BenQ W10000 1080p DLP Home Theater Projector
BenQ W10000 Physical Tour
Starting facing the front, the W10000 home theater projector is dominated by a large center mounted zoom lens. Just outside the lens trim on the upper right is the front infrared sensor. The hot air vents out of the front. Below the front are two screw thread adjustable feet.
Although this is the same zoom lens, (which, as with the PE-8720, provides an exceptionally sharp image), the zoom has less zoom range than the PE-8720. Whereas the PE-8720 offers a very impressive 1.35:1 zoom ratio (impressive for a DLP projector), the W10000 offers only 1.15:1 range. This is due to the fundamentals of DLP chips. The 1080p Darkchip3 DLP chip is larger than its 720p counterpart used in the PE-8720. As a result, to use the same lens with it, at the telephoto end, the outer edge of the image would be lost.
BenQ’s solution was simply to limit the zoom ratio to 1.15:1, which does limit placement flexibility. (In my case, since my PE-8720 is shelf mounted in the rear of my room, if I finally choose the W10000 to replace my PE-8720, I’m going to have to extend the shelf another 16 inches to put the projector a bit closer to my screen, so as not to overshoot the end. Still the remaining 1.15:1 combined with a moderately long throw, will work for many in a rear shelf situation, especially if buyers are willing to be a little bit flexible with their screen size, to make it work in their room.
Moving to the top of the W10000 projector, is a large, well spaced out control panel, as shown here. Nearest to the lens are the “usual” three indicator lights – Power, Temperature, and Lamp. Not far behind them are four widely spaced arrow keys for navigating the menu system. The Up and Down arrow keys double (when not in Menu mode) to control the power zoom lens. The Left and Right arrow keys, double to control the power focus.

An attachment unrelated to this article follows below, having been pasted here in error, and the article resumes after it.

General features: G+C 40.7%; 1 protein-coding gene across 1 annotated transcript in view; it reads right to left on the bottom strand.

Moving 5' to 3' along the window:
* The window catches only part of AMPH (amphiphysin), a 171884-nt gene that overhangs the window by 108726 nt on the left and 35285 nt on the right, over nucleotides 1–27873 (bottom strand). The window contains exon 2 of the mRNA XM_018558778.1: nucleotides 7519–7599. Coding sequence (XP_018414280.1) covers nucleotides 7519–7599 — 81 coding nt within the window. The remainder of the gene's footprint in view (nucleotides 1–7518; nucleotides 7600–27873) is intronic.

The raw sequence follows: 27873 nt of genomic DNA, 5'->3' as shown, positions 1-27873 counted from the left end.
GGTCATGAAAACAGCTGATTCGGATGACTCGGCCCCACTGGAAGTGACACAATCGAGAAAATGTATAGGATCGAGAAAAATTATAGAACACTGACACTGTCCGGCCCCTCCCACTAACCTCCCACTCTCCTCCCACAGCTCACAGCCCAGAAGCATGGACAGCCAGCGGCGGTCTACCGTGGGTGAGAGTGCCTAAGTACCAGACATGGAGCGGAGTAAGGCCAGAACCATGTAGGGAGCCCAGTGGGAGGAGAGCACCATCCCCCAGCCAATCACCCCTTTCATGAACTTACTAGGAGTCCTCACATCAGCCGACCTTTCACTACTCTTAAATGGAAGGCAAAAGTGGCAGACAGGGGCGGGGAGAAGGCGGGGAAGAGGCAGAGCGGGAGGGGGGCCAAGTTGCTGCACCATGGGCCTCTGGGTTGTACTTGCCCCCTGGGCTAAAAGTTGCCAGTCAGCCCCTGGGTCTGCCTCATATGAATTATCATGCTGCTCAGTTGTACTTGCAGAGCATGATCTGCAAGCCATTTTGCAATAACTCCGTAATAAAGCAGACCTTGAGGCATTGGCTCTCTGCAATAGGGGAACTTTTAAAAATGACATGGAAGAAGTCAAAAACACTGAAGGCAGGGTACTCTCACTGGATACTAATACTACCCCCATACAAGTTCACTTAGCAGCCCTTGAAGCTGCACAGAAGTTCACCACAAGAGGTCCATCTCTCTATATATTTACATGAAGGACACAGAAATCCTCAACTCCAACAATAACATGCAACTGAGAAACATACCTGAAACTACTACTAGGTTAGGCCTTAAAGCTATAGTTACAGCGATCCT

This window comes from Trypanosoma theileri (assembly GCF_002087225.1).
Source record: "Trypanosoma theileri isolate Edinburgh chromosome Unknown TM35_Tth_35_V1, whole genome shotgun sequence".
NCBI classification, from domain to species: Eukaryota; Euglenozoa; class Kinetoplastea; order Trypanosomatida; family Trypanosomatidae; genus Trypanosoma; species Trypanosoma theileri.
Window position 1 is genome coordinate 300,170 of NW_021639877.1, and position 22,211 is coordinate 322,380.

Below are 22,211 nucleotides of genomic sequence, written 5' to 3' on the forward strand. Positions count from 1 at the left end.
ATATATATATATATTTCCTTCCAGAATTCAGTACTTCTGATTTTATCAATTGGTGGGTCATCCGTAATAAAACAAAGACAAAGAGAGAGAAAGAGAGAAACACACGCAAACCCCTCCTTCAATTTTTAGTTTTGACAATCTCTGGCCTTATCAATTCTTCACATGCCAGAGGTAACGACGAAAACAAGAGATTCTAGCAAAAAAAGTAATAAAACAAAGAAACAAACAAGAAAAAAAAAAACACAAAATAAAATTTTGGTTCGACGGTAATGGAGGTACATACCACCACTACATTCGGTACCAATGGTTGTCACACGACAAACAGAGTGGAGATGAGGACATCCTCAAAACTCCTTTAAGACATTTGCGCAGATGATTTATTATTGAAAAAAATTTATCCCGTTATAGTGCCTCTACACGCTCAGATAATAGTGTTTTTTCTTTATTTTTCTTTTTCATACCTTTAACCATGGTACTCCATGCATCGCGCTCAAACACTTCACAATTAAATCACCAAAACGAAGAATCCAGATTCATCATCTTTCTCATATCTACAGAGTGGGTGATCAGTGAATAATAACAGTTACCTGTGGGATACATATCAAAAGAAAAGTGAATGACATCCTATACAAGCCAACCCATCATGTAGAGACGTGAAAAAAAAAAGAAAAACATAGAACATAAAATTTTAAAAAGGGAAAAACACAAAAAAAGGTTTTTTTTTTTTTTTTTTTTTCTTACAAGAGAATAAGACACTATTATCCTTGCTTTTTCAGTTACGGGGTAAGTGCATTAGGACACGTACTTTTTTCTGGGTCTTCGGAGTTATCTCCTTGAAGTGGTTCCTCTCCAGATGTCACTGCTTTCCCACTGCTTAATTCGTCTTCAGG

Further back are two rows of three large buttons. On the far left of the first row (looking from the back), is the Power switch, in the center, the Menu button, which, once the menus are open, doubles as an Exit button. On the right, is the Source select button, which when in Menu mode functions as the Enter button.
On the second row there is a Memory button which lets you toggle between the preset and user modes. The center and right buttons control the vertical, power lens shift. All in all very straightforward, and easy to navigate.
That takes us to the rear of the BenQ W10000. If there is one weakness with this projector, it is in the limited number of inputs. From the left, at the top is the single HDMI input (sure would be nice to have a second, and even a third). Next to it are three RCA jacks for the Component Video input. And to the right of them, is a composite video (RCA jack) and S-Video (DIN plug), input. The lower row is dominated by five BNC connectors which can accept either a computer signal, or be used as a second component video input. Next is a 12Volt Trigger for automatically controlling a motorized projection screen (that is equipped to handle 12Volt control – optional on many motorized screens). Last is an RS-232 port for command and control of the projector from a computer.
Separate from the control panel in the lower right is the power receptacle, and the “hard” power switch – which, of course, must be ON for the Power button on the top of the W10000, or the remote control, to power the projector on and off.
BenQ follows the most common protocol for Powering up and down. Press once for On, press twice to power down.
I’ll cover the remote control in the General Performance section, along with the Menu options.
Time to cut to the chase – let’s consider the BenQ W10000 home theater projector’s image quality.
You May Also Like
Epson PowerLite W29 Projector Review
Canon REALiS WUX450ST Projector Review
Millennials and Projectors: Optoma ML750 LED Projector Review: Part 2
ViewSonic PJD7835HD Projector Review
JVC DLA-RS400U Home Theater Projector Review
NEC P502WL Laser Projector Review
Epson PowerLite 955WH Projector Review
Epson Pro Cinema 1985 W Projector Review